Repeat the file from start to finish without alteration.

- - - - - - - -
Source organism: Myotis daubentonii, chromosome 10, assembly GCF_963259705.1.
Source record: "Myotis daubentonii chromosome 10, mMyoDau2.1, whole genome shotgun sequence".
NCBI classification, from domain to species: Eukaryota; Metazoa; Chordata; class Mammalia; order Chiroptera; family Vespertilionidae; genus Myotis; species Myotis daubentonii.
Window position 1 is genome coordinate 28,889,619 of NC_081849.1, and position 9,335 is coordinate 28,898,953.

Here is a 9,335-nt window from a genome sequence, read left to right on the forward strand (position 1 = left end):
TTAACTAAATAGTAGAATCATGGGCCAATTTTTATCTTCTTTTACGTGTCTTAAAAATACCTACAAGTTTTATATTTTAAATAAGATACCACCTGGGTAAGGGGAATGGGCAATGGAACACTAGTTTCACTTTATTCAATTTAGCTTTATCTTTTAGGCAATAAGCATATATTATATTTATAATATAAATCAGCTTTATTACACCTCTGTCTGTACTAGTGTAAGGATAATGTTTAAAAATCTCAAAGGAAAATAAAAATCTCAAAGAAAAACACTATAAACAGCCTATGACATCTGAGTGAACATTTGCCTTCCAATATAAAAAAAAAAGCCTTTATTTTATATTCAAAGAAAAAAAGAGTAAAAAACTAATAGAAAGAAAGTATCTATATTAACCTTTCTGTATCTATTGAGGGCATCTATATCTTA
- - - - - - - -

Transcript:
Source organism: Myotis daubentonii, chromosome 10, assembly GCF_963259705.1.
Source record: "Myotis daubentonii chromosome 10, mMyoDau2.1, whole genome shotgun sequence".
NCBI classification, from domain to species: Eukaryota; Metazoa; Chordata; class Mammalia; order Chiroptera; family Vespertilionidae; genus Myotis; species Myotis daubentonii.
Window position 1 is genome coordinate 28,889,619 of NC_081849.1, and position 9,335 is coordinate 28,898,953.

Here is a 9,335-nt window from a genome sequence, read left to right on the forward strand (position 1 = left end):
TTAACTAAATAGTAGAATCATGGGCCAATTTTTATCTTCTTTTACGTGTCTTAAAAATACCTACAAGTTTTATATTTTAAATAAGATACCACCTGGGTAAGGGGAATGGGCAATGGAACACTAGTTTCACTTTATTCAATTTAGCTTTATCTTTTAGGCAATAAGCATATATTATATTTATAATATAAATCAGCTTTATTACACCTCTGTCTGTACTAGTGTAAGGATAATGTTTAAAAATCTCAAAGGAAAATAAAAATCTCAAAGAAAAACACTATAAACAGCCTATGACATCTGAGTGAACATTTGCCTTCCAATATAAAAAAAAAAGCCTTTATTTTATATTCAAAGAAAAAAAGAGTAAAAAACTAATAGAAAGAAAGTATCTATATTAACCTTTCTGTATCTATTGAGGGCATCTATATCTTA